We chat to Louise Carver about her two-decade career over a cup of coffee

2017-12-13 15:10

Cape Town – It’s been 21 years since the release of her very first single and 19 years since the release of her debut album, and by the looks of things Louise Carver isn’t slowing down anytime soon.

It’s a sunny day when I meet Louise for coffee in Green Point. We chat about the last 20 years of making music, her childhood and what's she's up to next.

This is what Louise revealed during our chat:

On growing up:

I didn’t grow up in a musical family. My dad can play the piano and the piano accordion and the clarinet, but nobody has ever had it as a career, and it wasn’t something that we did. But there was definitely a piano that was everything to me and from two years old I was on that piano playing. For me it was just the most natural thing in the world.

I was sick a lot, I had chronic asthma and I was in bed until about 12 years old for a large part of my life. So I was very much drawn to reading, especially Roald Dahl, and piano. Whilst everyone else was playing and just being normal kids, I couldn’t, I couldn’t breathe. I was on cortisone the whole time, up until about twelve. And then from high school it would only be about four times a year in hospital. Every time the season changed. That was great for me, I got the chance to make some friends and have a bit of normality. But I think that’s why I was very close to the piano. It was something that I did for hours without having to be physical. Strange that I’m singer you know. I’ve got a great lung capacity, but asthma is asthma, so there are times that you literally can’t breathe, but I’m through that.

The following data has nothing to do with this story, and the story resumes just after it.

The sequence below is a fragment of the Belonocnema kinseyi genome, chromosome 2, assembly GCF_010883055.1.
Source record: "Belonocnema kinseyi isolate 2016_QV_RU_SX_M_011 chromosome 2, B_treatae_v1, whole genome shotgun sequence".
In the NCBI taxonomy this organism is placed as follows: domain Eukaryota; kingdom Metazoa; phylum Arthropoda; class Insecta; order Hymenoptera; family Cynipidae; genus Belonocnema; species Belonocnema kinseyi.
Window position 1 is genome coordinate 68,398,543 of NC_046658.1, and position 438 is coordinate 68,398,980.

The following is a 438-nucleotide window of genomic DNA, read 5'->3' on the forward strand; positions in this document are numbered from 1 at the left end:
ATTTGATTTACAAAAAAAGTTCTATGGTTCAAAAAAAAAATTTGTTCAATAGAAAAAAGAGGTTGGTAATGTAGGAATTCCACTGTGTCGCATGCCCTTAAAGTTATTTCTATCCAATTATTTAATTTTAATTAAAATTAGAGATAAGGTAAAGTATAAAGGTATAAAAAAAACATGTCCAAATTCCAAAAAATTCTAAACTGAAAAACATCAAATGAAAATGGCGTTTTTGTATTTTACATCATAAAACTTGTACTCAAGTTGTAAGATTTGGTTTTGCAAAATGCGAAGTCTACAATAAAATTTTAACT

On playing the piano:

I tried the violin and failed at it. The piano isn’t an instrument to me, it’s a tool for expression, I see like guitars and drums as instruments. Piano, like there’s never a separateness, it is part of you so I understand it. I don’t understand other musical instruments, sadly, I wish I did. But I’ve never seen the piano as something outside of me.